Featured in issue 44 – March 2020
One of the four main ingredients used when making beer is by far the most important one, at around 99 per cent: water.
And it is used when making both the product and cleaning the plant. We brewers are always aware of water usage, and seeking to improve efficiency with new methods in production and technology.
Brewgooders, a Glasgow-based social enterprise, is something close to my heart and highlights our appreciation of the potable water we have access to in the UK. It aims to raise awareness and money towards projects in Africa to provide access to safe drinking water. Brewers enjoy getting together, whether socially or for projects like this which help other countries, but also it’s a good campaign for general awareness and a great excuse to make a new beer!
It comes with some good branding (keep in an eye out for it), which is so key to selling beer in a competitive market. Like most industries, customers are very drawn in by brand, with many less focused on one particular beer.
Gone are the old days when people drank the same pint, week in, week out. Now they are switching, weekly, so it is important to keep producing new beers or styles to keep them interested. Collaborations, events and charitable initiatives such as the Brewgooder campaigns all help, too. And I certainly put ethical and environmental values top of my agenda.
Since 2016, Brewgooder has been working to make lives better by committing 100 per cent of its profits to fund clean water projects in developing countries. With the backing of beer drinkers, it has successfully funded more than 130 different clean water projects, supported dozens of communities out of water poverty and empowered 64,478 lives.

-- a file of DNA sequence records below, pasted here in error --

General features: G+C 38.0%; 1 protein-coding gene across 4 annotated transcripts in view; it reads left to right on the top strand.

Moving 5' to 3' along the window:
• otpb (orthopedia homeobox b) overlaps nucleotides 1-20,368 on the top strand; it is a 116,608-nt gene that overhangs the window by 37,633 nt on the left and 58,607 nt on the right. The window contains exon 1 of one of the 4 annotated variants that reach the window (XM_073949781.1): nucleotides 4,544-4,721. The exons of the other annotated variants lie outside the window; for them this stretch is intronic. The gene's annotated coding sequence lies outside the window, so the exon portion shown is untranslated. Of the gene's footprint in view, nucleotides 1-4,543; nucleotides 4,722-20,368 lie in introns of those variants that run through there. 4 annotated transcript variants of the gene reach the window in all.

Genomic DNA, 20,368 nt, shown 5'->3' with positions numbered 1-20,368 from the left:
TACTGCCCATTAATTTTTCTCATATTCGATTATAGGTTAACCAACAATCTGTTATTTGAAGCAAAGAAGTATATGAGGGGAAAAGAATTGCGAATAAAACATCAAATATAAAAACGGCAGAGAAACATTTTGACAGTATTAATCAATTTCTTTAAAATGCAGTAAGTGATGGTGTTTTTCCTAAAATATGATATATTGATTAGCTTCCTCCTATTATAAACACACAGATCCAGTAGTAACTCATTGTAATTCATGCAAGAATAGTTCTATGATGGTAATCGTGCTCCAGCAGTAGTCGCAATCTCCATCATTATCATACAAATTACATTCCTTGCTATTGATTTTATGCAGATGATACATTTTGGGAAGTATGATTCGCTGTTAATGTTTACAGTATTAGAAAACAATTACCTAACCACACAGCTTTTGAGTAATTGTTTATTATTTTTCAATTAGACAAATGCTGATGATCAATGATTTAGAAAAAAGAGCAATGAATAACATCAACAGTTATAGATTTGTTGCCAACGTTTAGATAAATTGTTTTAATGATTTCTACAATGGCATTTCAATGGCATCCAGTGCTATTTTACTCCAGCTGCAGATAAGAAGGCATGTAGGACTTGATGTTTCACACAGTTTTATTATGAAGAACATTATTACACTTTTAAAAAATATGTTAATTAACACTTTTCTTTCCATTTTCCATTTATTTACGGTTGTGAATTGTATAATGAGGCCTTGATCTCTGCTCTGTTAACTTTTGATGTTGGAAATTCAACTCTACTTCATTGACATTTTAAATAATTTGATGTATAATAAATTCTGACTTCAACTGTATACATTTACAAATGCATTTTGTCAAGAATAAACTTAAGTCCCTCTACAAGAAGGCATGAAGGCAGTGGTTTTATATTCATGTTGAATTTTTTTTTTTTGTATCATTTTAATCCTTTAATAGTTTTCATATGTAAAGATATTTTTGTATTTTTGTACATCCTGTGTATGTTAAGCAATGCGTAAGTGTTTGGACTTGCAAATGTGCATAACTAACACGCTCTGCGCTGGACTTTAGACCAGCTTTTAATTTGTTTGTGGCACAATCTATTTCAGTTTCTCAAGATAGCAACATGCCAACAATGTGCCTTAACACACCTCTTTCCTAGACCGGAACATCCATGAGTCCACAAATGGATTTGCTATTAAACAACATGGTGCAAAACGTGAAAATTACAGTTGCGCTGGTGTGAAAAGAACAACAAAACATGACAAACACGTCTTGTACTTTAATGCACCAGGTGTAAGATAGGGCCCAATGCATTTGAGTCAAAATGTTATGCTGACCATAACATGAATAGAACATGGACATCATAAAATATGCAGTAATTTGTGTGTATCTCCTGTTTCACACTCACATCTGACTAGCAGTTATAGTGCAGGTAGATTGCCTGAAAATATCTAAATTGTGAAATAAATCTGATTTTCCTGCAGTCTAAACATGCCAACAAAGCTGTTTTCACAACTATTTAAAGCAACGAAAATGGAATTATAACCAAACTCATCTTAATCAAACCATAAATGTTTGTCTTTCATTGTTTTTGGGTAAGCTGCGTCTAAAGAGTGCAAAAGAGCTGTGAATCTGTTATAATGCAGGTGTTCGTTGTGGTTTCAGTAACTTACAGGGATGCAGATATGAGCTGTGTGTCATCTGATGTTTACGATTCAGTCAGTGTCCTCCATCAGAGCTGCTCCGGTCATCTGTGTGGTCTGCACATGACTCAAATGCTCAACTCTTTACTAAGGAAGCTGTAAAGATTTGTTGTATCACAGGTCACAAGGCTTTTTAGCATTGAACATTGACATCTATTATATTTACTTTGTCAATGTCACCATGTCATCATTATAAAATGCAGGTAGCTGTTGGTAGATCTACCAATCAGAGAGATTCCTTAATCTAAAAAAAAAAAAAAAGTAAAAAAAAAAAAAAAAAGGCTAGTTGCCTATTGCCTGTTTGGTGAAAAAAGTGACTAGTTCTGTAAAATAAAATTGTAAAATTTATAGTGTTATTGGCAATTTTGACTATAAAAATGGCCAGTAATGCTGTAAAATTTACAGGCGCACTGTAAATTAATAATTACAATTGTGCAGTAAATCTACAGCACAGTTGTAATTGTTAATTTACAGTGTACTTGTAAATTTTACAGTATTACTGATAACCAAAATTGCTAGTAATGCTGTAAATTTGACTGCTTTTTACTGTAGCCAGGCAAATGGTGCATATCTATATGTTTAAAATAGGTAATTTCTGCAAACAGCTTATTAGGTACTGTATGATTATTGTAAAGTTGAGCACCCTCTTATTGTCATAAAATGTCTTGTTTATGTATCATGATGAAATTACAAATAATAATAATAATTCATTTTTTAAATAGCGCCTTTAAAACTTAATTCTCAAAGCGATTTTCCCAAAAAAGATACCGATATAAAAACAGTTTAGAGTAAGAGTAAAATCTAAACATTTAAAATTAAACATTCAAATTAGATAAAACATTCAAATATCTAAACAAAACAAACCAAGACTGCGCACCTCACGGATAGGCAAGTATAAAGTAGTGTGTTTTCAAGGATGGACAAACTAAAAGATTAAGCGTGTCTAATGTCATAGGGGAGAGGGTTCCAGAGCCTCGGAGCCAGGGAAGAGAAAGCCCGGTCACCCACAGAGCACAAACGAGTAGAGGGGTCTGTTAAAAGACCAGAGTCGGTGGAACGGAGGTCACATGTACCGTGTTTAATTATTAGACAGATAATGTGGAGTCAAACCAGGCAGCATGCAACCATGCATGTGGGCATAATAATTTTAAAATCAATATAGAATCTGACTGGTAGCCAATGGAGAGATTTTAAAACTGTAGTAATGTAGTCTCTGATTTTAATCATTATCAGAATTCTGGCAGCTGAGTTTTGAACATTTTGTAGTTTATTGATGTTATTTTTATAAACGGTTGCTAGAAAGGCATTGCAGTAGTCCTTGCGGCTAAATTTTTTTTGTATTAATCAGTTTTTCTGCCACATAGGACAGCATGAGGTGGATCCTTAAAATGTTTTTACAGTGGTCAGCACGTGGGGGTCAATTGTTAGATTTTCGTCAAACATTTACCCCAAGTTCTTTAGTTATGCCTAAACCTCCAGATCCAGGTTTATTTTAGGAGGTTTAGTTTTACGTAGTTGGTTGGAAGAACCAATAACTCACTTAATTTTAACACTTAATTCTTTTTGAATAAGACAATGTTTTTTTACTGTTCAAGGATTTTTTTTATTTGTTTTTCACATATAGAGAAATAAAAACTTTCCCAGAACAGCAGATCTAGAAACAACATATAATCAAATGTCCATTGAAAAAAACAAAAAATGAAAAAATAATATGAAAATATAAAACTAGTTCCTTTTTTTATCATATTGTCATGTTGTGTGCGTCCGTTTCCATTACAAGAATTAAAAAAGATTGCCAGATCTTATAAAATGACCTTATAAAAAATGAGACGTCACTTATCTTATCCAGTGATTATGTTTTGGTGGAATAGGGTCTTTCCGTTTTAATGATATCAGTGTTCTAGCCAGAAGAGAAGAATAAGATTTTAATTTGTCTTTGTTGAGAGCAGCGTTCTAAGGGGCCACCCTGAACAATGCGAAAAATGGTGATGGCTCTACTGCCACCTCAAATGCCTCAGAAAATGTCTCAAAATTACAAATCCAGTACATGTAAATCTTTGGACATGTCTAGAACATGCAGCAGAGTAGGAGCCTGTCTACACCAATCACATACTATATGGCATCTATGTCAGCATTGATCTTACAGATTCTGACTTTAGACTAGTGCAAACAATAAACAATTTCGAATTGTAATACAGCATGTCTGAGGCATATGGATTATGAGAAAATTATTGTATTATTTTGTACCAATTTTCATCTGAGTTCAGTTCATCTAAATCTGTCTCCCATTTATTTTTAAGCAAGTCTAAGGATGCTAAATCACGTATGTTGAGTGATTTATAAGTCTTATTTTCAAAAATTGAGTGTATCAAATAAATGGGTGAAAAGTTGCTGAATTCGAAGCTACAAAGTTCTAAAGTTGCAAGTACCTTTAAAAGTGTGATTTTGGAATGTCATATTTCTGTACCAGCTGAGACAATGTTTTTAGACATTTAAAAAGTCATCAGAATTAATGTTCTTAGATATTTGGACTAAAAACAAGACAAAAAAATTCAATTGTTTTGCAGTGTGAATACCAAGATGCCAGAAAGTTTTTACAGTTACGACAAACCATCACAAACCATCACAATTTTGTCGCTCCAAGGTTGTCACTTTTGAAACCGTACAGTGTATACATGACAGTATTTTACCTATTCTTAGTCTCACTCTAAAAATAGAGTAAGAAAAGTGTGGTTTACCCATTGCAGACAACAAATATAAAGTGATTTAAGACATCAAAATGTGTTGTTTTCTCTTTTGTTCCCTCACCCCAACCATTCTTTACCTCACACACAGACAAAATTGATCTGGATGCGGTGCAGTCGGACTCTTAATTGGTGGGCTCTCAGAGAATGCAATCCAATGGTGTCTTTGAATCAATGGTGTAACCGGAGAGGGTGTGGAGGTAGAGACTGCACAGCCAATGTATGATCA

It has asked 500 beer firms from all around the world to join its Global Gathering collaborative brewing project. Participants agree to brew unique, small-batch beers that will be released simultaneously on the weekend of March 20-22. The latter is World Water Day, and coincides with Brewgooder’s fourth anniversary.
Brewgooder founder Alan Mahon, who set up the enterprise after drinking contaminated water in Nepal, says that the project came about to harness the desire by other beer firms to help its work on clean water projects. Each individual collaboration brew will raise upwards of £500, and all proceeds will be donated to the Brewgooder Foundation, to support its work.
I’m delighted to be taking part and will brew a special craft beer for this project – so watch this space!
- Find out more at www.brewgooder.com